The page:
Notes and Editorial Reviews
MAURICE RAVEL CONDUCTS BOLÉRO, AND OTHER FRENCH COMPOSERS CONDUCT
Maurice Ravel, cond; Lamoureux O;
Florent Schmitt, cond; Walther Straram O;
Henri Tomasi, cond; Grand SO, Cho;
Phillippe Gaubert, cond; Paris SO
DUTTON CDBP 9789, mono (75:48)
La Tragédie de Salomé.
Les Chants de la mer
This enterprising collection (the clunky title sums it up pretty well) couples one very famous recording with three pieces of real esoterica. The recordings all date from 1930 with the exception of the Tomasi, made in 1935.
Although Ravel was famously a conductor of limited ability (the end is a mess!), his own recording of
has a spontaneity, sense of occasion, and general “rightness” of sound that make it truly cherishable. The French wind and string sound at this time was uniquely characterful, solos wonderfully pungent, tuttis tangy and unblended. Against his strict metrical backdrop, Ravel has his players “swing” the tune against the beat—very effectively, though in much the same way every time. Regarding the question of tempo, he famously took Toscanini to task for going too fast, but his own performance, at about quarter = 66, is comfortably below his metronome mark of 72. Dutton’s transfer is pitched noticeably sharp, clocking in at 15:41 against 16:24 for the correctly pitched Andante transfer, which also has a much more natural, open sound (the Dutton suffers from excessive filtering).
Ravel’s recording soon had plenty of competition, with three more versions appearing in the same year: Piero Coppola’s (EMI or Andante) was recorded within days of the composer’s own, and under his supervision. Although his basic tempo is close to Ravel’s, he indulges in some surprising deviations, sometimes holding back for emphasis, at others impulsively speeding up. His superior conducting skills are evident in his soloists’ greater variety of phrasing and a more artful long-range building of excitement. Mengelberg’s Concertgebouw recording (Pearl or Opus Kura) has a very different character, not only considerably faster (though his 14:25 is still a hair below the score’s specified tempo) but much tauter, solos less improvisatory. Koussevitsky’s Boston version (RCA) is much faster still (13:23), and very straight and streamlined. I don’t imagine Ravel liked it much! Incidentally, Jos van Immerseel’s recent “period instrument” version (Anima Eterna Orchestra/Zig-Zag) is one of the slowest ever at 16:53 (probably wisely, he doesn’t try to replicate Ravel’s or Coppola’s idiomatic license in phrasing, but the result is—inevitably—comparatively bland).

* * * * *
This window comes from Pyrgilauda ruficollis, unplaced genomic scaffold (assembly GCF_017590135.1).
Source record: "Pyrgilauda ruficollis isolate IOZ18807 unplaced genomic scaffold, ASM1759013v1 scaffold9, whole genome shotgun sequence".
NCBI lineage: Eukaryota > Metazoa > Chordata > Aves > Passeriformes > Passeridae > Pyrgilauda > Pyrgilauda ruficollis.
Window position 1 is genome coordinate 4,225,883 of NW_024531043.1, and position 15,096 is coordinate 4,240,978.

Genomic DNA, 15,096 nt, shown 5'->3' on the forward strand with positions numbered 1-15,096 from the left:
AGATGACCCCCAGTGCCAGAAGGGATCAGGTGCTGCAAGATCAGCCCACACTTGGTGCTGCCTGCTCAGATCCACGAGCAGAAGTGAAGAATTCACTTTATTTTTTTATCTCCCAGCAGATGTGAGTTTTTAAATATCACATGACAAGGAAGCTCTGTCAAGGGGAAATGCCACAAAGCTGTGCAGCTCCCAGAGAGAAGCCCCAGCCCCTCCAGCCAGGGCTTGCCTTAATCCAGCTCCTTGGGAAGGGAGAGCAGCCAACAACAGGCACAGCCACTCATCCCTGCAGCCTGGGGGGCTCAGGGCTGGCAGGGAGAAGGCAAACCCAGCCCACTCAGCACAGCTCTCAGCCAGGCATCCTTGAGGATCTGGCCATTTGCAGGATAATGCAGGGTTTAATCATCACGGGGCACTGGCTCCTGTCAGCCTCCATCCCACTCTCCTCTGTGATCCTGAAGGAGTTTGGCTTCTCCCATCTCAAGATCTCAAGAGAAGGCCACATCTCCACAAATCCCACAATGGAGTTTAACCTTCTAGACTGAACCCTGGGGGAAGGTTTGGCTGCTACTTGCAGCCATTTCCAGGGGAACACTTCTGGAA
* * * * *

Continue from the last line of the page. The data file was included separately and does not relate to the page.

Schmitt’s sultrily evocative sound world (1907) liberally mixes Debussy, Dukas, and early Stravinsky, though without the individuality of any of them. Although he does tend to overwork some pretty thin material, his sense of orchestral color is unerring, and effectively served in this well-conducted, exciting performance. The recording is good for its time, though again I find the over-filtered transfer a drawback (I have not heard the rival one on EMI). Of course music like this gains a lot from stereo, and as a listening experience there’s not much contest with the classic Paray/Detroit Symphony Orchestra (Mercury, 1958).
(1931) is an enjoyably preposterous concoction for wordless male chorus, solo soprano (unidentified), and orchestra, on an exotic (French colonial African) subject. The booklet notes aptly characterize the result as “film music manqué,” though that doesn’t quite do justice to this wildly eclectic brew of Koechlin, Villa-Lobos, Stravinsky (
), and even hints of Messiaen-lite. The performance is excellent, and the recording impressively wide-ranging.
Flutist-conductor-composer Gaubert’s three-movement seascape (1927) might be expected to owe something to Debussy. Even so, I’m surprised he had the nerve to begin with such a blatant crib of the opening bars from “De l’aube à midi sur la mer”!
aside, Gaubert’s nautical evocations, though fairly conventional, are attractive—especially the third movement, an atmospheric nocturne. The score’s predominance of quieter dynamics is at a disadvantage from the “underwater” sound of Dutton’s heavy filtering (and no, that’s not a compliment in this context!).
If the Ravel is your main interest, the Andante set (a four-disc treasure trove of historic Ravel recordings) is much to be preferred on sonic grounds; otherwise, recommended to the adventurous.
FANFARE: Boyd Pomeroy
Works on This Recording
Boléro by Maurice Ravel
Lamoureux Concerts Association Orchestra
Period: 20th Century
Written: 1928; France
Tam-Tam by Henri Tomasi
Period: 20th Century
Les chants de la mer by Philippe Gaubert
Period: 20th Century
Written: 1929; France
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